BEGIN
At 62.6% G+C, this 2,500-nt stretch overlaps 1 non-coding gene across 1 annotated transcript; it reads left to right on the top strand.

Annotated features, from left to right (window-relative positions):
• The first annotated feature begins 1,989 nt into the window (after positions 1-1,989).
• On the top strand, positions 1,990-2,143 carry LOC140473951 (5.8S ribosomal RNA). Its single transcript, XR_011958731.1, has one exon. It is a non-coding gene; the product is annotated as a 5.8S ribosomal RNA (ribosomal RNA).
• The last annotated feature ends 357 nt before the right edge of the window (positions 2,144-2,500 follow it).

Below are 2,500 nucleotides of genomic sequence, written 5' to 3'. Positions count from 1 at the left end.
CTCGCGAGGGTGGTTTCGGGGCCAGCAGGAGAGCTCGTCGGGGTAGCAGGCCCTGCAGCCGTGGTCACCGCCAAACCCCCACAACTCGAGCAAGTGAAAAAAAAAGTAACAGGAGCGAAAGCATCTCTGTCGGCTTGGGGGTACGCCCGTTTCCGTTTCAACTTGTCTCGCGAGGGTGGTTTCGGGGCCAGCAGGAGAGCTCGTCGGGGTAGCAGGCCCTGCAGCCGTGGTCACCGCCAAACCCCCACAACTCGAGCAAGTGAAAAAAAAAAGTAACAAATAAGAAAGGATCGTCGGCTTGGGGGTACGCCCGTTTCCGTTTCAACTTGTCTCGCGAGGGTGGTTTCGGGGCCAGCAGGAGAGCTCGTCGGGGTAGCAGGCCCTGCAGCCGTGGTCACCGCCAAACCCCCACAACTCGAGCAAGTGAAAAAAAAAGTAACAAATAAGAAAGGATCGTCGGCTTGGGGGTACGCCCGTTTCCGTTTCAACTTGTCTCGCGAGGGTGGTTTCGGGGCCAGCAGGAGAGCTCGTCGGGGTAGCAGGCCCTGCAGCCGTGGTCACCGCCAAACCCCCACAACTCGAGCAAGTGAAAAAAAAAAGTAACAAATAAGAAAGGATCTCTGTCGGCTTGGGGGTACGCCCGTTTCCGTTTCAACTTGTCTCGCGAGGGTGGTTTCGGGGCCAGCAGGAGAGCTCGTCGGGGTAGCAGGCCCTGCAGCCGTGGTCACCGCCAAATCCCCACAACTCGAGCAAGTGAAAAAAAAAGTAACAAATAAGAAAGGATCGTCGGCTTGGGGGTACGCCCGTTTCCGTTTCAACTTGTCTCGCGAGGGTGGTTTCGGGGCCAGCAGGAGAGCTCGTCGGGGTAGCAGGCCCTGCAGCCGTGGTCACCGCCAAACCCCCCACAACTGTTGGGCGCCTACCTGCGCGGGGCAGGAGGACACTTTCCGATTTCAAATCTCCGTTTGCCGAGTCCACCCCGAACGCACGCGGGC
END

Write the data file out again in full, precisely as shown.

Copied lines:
At 62.6% G+C, this 2,500-nt stretch overlaps 1 non-coding gene across 1 annotated transcript; it reads left to right on the top strand.

Annotated features, from left to right (window-relative positions):
• The first annotated feature begins 1,989 nt into the window (after positions 1-1,989).
• On the top strand, positions 1,990-2,143 carry LOC140473951 (5.8S ribosomal RNA). Its single transcript, XR_011958731.1, has one exon. It is a non-coding gene; the product is annotated as a 5.8S ribosomal RNA (ribosomal RNA).
• The last annotated feature ends 357 nt before the right edge of the window (positions 2,144-2,500 follow it).

Below are 2,500 nucleotides of genomic sequence, written 5' to 3'. Positions count from 1 at the left end.
CTCGCGAGGGTGGTTTCGGGGCCAGCAGGAGAGCTCGTCGGGGTAGCAGGCCCTGCAGCCGTGGTCACCGCCAAACCCCCACAACTCGAGCAAGTGAAAAAAAAAGTAACAGGAGCGAAAGCATCTCTGTCGGCTTGGGGGTACGCCCGTTTCCGTTTCAACTTGTCTCGCGAGGGTGGTTTCGGGGCCAGCAGGAGAGCTCGTCGGGGTAGCAGGCCCTGCAGCCGTGGTCACCGCCAAACCCCCACAACTCGAGCAAGTGAAAAAAAAAAGTAACAAATAAGAAAGGATCGTCGGCTTGGGGGTACGCCCGTTTCCGTTTCAACTTGTCTCGCGAGGGTGGTTTCGGGGCCAGCAGGAGAGCTCGTCGGGGTAGCAGGCCCTGCAGCCGTGGTCACCGCCAAACCCCCACAACTCGAGCAAGTGAAAAAAAAAGTAACAAATAAGAAAGGATCGTCGGCTTGGGGGTACGCCCGTTTCCGTTTCAACTTGTCTCGCGAGGGTGGTTTCGGGGCCAGCAGGAGAGCTCGTCGGGGTAGCAGGCCCTGCAGCCGTGGTCACCGCCAAACCCCCACAACTCGAGCAAGTGAAAAAAAAAAGTAACAAATAAGAAAGGATCTCTGTCGGCTTGGGGGTACGCCCGTTTCCGTTTCAACTTGTCTCGCGAGGGTGGTTTCGGGGCCAGCAGGAGAGCTCGTCGGGGTAGCAGGCCCTGCAGCCGTGGTCACCGCCAAATCCCCACAACTCGAGCAAGTGAAAAAAAAAGTAACAAATAAGAAAGGATCGTCGGCTTGGGGGTACGCCCGTTTCCGTTTCAACTTGTCTCGCGAGGGTGGTTTCGGGGCCAGCAGGAGAGCTCGTCGGGGTAGCAGGCCCTGCAGCCGTGGTCACCGCCAAACCCCCCACAACTGTTGGGCGCCTACCTGCGCGGGGCAGGAGGACACTTTCCGATTTCAAATCTCCGTTTGCCGAGTCCACCCCGAACGCACGCGGGC